Respect bindweed; every nasty plant may have some biological use that we haven’t discovered.

  3. Is there any truth to the rumour that you can use bindweed to control leaf-curl in fruit trees? Apparently in Spring, when new fruit tree leaf growth is happening, you pull up your bindweed and drape it in the branches of the tree and it stops or cures leaf-curl. Could this have anything to do with the slight alkalinity and toxicity of the bindweed?

  4. We have a terrible problem with it and it is choking the Hawthorne edge we used roundup and killed one of the hawthorns leaving a lovel gap for the burglars we can see it spreading everywhere HELP!!!!!!!

  5. Hi all, Just browsing through this fab website. Was looking for a recipe for a rich tomato and basil sauce and became totally distracted!! Has anyone thought of keeping a tortoise/tortoises – they absolutely love bindweed. In fact I can’t seem to grow this in my garden and purchase seeds to replant from time to time for my tortoises.

    • Tortoise Lover

      Hello Elaine.

      I concur my Russian Tortoises Love bind weed and eat so much I cant keep it in my yard in Colorado, … My yard is barren of all Dandelion as well. I have to forage for weeds for them in fields behind my house. So please keep in mind Russian and Greek Tortoises are a great eliminator of Bindweed.

  6. Fiona Nevile

    Hi Helen

    I’ve no idea. But it is a laxative – say no more.

  7. Do you know if bind weed is poisonous to cattle?

  8. Johnathan

    I grow bindweed – more accurately ‘Bellbind’ – convolvulus sepium. ‘Bindweed’ convolvulus arvensis, is the smaller version that prefers to spread over the ground. It was once regarded as a cottage garden plant; often grown over the ‘netty’ (earth closset) or any other feature that was to be disguised.
    Mine covers a garden fence. It grows from a bucket suspended from the fence palings – it is NOT grown in the ground! I also grow it on a dead tree; again, from a bucket held between the boughs of the tree. It is beatiful when in flower. I quite like its foliage too.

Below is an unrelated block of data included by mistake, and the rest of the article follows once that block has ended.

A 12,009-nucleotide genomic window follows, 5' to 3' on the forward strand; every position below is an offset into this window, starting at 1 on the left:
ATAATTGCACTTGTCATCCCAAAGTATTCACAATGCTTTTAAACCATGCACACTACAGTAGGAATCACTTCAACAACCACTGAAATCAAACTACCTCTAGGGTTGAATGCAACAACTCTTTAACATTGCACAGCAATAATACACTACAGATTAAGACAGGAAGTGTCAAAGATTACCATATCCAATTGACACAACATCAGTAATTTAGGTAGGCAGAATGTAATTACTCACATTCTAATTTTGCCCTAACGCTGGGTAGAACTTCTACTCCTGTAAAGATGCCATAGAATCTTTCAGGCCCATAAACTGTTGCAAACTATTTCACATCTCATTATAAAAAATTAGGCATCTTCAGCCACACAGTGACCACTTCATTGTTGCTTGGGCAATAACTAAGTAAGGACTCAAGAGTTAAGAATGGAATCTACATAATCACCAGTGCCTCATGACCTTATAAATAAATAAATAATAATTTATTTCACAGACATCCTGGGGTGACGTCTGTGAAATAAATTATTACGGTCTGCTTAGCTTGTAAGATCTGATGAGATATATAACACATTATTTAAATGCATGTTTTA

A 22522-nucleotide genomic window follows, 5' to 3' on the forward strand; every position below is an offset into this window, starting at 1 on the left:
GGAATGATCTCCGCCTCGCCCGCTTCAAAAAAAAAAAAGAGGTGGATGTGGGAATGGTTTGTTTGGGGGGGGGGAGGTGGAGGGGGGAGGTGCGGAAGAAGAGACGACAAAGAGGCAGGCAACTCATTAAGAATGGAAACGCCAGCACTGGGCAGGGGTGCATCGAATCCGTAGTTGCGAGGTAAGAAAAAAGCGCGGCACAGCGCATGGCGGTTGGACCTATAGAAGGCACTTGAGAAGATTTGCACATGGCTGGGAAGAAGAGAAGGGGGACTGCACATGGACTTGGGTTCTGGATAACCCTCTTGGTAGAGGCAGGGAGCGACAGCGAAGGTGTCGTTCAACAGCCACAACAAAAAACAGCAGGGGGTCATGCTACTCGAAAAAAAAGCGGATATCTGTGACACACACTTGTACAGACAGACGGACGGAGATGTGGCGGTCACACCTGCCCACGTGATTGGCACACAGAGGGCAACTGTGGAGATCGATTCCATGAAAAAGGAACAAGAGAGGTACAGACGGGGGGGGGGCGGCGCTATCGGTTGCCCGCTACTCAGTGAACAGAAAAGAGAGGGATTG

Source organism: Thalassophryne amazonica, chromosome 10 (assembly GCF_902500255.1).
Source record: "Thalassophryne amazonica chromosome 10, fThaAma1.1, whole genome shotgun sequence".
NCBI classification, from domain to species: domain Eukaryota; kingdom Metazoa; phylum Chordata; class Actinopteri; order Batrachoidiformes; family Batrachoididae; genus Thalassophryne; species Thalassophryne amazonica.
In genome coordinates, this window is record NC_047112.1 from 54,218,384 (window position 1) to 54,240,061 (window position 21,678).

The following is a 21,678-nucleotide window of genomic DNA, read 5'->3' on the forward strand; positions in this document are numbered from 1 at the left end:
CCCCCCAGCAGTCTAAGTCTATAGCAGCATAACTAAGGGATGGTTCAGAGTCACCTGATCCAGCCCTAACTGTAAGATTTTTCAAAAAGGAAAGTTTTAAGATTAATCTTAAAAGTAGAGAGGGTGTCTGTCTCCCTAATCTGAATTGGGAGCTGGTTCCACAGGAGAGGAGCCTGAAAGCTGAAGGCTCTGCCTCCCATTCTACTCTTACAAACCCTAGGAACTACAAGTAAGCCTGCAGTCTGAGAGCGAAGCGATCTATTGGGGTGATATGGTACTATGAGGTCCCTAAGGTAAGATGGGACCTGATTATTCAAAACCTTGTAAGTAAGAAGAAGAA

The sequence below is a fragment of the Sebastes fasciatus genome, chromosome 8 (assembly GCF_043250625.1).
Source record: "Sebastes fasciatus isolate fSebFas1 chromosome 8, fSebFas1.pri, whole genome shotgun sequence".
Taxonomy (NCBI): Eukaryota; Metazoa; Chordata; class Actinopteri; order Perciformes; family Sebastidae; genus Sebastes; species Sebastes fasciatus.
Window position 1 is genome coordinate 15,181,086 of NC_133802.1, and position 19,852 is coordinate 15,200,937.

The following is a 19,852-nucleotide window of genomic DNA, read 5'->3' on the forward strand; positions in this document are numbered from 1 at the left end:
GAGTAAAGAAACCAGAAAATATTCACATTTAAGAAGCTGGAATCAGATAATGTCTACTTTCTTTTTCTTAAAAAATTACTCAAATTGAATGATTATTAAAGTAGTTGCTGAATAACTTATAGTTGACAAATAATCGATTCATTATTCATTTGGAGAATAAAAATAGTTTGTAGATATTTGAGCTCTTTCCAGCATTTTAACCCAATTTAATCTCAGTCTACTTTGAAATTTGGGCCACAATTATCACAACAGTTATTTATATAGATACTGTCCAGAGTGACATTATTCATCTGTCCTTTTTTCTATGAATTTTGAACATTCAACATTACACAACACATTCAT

However, you MUST ensure that it is never given the chance to cast a running spur…..which can grow at an alarming rate. At the height of its growing spate its main shooting spur can grow up to fifteen inches, or more, in a day! I have sat and literally watched the plant grow. It visibly quivers and eases forward; then it rests for a few minutes before repeating the performance. It is utterly fascinating to watch.
    When the shooting spur is in danger of going where it should not, just turn it to another direction, or just snip it off. It will eventually fight back with another vigorous, shooting spur; so never leave it unattended for very long, or it will escape and cause chaos!
    It’s a very ‘hands-on’ sort of a plant. I love to train mine in intricate cross-over weaves; like a living, flowering tapestry. Its rapid growth and willingness to be tampered with makes it almost ‘pet-like’, but beware, it can become a beast – so keep it caged!
    Convolvulus should NOT be eaten! It is indeed a laxative – it was the main ingredient of old fashioned ‘jalap’ – however, its strength cannot be guaged by quantity; so unless you are a research chemist, just don’t risk it; the results could be very messy indeed!

  9. Munkeybeans

    Hi all,I’ve just found out that the creeper I have potted and climbing around my bedroom is bindweed!
    It appeared outside where it has smothered a rose,but I like the look of it so I gave it a biggish pot and some string to climb
    It’s so satisfying to watch as it just grows so well!

  10. Bindweed is unloved by farmers – it transfers from field to field on harvesting and cultivating equipment. Tis, for sure, pretty with those delicate white flowers. Supposedly, some part is good for some cancer – I do not know more about it. Treating it with roundup, salt or other methods just slows the growth – soils containing spores last 20 years or more, per information from my pappy about 45 years ago. Good luck with your gardens.